Any of a number of various repeated techniques a player can perform to increase the points awarded for shooting enemies, collecting items, or other things under the right circumstances: the most common varieties involve shooting down many enemies (or enemies of a specific type) in a row, or collecting a certain type of score item many times in a row.
Specific areas of a stage where the player is sent back to on death / respawn. Although checkpoints may function differently in different games, they typically reduce your power level back to the starting level, as well as replenish resources such as bombs. Checkpoints frequently appear in many Toaplan titles (such as Tatsujin), as well as early horizontal shmups like Gradius and R-Type (the former of which even has a term associated with its brutal checkpoint difficulty, known as "Gradius Syndrome" in the fandom).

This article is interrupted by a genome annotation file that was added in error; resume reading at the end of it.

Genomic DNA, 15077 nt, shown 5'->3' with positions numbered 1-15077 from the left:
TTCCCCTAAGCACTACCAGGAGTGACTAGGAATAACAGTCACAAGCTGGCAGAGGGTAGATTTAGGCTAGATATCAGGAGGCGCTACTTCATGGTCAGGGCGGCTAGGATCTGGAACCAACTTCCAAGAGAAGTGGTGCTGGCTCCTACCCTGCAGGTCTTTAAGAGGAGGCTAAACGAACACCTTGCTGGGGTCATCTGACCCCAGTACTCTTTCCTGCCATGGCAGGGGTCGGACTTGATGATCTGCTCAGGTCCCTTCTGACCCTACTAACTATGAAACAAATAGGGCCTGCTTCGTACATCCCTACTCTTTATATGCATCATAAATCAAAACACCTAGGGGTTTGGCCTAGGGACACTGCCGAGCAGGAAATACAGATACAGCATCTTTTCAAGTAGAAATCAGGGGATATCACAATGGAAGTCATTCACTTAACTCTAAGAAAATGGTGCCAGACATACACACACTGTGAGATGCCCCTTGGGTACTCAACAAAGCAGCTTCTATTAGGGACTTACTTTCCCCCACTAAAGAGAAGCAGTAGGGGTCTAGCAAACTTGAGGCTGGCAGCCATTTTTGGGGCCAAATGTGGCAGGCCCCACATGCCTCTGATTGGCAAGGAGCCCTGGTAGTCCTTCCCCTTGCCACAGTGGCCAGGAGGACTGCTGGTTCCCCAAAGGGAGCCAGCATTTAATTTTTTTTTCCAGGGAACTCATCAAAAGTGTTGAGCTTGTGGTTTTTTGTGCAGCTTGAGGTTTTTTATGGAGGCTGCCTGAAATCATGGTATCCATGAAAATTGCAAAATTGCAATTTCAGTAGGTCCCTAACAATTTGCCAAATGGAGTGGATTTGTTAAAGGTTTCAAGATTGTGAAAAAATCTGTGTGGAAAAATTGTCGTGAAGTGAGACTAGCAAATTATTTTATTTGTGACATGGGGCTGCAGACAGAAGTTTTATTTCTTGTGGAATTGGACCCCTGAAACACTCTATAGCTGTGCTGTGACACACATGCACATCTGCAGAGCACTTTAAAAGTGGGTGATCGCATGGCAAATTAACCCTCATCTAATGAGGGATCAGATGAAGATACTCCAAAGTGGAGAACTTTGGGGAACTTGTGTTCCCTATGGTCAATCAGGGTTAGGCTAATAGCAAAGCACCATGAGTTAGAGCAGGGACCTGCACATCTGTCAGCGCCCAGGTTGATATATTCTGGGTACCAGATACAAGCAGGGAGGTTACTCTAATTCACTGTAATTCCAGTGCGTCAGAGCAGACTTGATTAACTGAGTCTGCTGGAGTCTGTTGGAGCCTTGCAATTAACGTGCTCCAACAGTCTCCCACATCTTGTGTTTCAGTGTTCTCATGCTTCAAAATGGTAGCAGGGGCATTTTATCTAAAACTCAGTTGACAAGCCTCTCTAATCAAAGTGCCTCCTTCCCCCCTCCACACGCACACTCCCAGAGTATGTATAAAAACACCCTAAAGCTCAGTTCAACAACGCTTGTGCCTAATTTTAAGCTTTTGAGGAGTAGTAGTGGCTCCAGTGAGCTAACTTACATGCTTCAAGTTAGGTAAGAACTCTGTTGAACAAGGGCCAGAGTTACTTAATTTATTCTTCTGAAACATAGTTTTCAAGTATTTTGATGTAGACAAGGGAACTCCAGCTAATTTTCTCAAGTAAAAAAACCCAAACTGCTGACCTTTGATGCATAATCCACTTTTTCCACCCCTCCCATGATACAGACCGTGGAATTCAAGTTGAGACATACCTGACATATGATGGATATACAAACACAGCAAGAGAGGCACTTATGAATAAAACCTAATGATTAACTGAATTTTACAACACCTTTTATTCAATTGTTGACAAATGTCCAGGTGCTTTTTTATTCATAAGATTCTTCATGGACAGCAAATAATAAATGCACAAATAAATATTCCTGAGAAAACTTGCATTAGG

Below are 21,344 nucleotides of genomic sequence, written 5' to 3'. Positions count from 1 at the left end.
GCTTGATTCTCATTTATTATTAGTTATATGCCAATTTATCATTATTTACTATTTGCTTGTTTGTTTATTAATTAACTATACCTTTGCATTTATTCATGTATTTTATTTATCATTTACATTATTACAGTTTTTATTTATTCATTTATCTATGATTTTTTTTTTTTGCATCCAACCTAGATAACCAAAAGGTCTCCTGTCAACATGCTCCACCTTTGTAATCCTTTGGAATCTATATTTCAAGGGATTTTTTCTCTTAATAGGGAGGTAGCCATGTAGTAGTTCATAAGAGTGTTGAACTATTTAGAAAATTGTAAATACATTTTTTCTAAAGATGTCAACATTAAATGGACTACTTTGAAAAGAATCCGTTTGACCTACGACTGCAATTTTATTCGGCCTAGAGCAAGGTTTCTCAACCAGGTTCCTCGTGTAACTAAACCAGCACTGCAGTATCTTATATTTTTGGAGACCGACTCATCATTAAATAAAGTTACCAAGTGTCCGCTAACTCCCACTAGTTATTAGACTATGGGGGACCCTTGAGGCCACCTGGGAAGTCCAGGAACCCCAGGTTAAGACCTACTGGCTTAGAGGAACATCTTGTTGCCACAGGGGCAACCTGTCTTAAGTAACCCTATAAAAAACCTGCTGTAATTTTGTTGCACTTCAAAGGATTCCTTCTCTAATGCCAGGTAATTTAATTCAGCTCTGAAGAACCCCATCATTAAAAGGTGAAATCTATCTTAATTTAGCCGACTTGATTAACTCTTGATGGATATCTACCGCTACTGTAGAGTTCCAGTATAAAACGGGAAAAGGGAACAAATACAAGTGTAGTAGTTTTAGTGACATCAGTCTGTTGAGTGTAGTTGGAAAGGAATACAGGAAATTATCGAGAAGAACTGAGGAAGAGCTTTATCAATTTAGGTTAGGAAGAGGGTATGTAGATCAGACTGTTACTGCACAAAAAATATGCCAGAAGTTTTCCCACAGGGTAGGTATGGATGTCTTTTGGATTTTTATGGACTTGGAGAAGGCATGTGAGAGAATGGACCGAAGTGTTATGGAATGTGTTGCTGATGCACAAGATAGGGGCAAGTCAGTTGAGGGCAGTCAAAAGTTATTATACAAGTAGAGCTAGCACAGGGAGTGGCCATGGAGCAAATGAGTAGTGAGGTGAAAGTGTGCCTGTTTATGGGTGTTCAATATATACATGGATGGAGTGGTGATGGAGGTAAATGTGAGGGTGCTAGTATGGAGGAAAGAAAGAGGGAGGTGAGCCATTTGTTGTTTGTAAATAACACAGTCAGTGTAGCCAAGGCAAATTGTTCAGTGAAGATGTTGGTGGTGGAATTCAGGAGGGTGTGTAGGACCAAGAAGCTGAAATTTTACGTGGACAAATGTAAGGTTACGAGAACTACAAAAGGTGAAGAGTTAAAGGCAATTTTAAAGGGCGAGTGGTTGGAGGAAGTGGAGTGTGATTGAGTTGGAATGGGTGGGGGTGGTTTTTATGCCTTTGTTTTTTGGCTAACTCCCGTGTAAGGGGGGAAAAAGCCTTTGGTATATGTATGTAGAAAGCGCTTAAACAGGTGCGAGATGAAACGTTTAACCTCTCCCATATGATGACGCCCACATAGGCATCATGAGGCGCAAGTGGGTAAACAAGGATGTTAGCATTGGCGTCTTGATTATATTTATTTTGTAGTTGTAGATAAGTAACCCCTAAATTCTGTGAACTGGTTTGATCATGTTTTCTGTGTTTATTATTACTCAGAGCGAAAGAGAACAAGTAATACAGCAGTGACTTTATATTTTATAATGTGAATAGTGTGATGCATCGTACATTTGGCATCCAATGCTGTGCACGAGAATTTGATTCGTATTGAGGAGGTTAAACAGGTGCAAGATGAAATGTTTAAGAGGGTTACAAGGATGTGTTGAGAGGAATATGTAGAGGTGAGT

A "counter-stop", counterstop, or CS refers to when a score counter reaches the maximum amount that it is able to reach, commonly displayed on a HUD as a series of 9s in each score digit. When a counter-stop is achieved, in most cases, the game stops counting score for the player. It is not possible to score higher than a counter-stop, so often players will stop using scoring techniques upon reaching it.
Games with particularly exploitable counter-stop strategies due to oversights in game design, such as Dogyuun, are in many cases not played for high scores, or are played in ways that specifically avoid counter-stop strategies.
Any artwork made by independent Japanese creators, often a small group or even a single person. Many famous shooting games, such as the Touhou Project series, are doujin works. While often conflated with the Western concept of indie, many doujin creators consider themselves philosophically different from indie creators.
|Full article: Euroshmups|
Euroshmup is a slang term applied to some shmups, usually in a derogatory manner, as a means to criticize or highlight perceived flaws within that game. Although there is no concrete definition, elements of a euroshmup may often include:
- Ship physics / Ship momentum
- Player shields / Health bars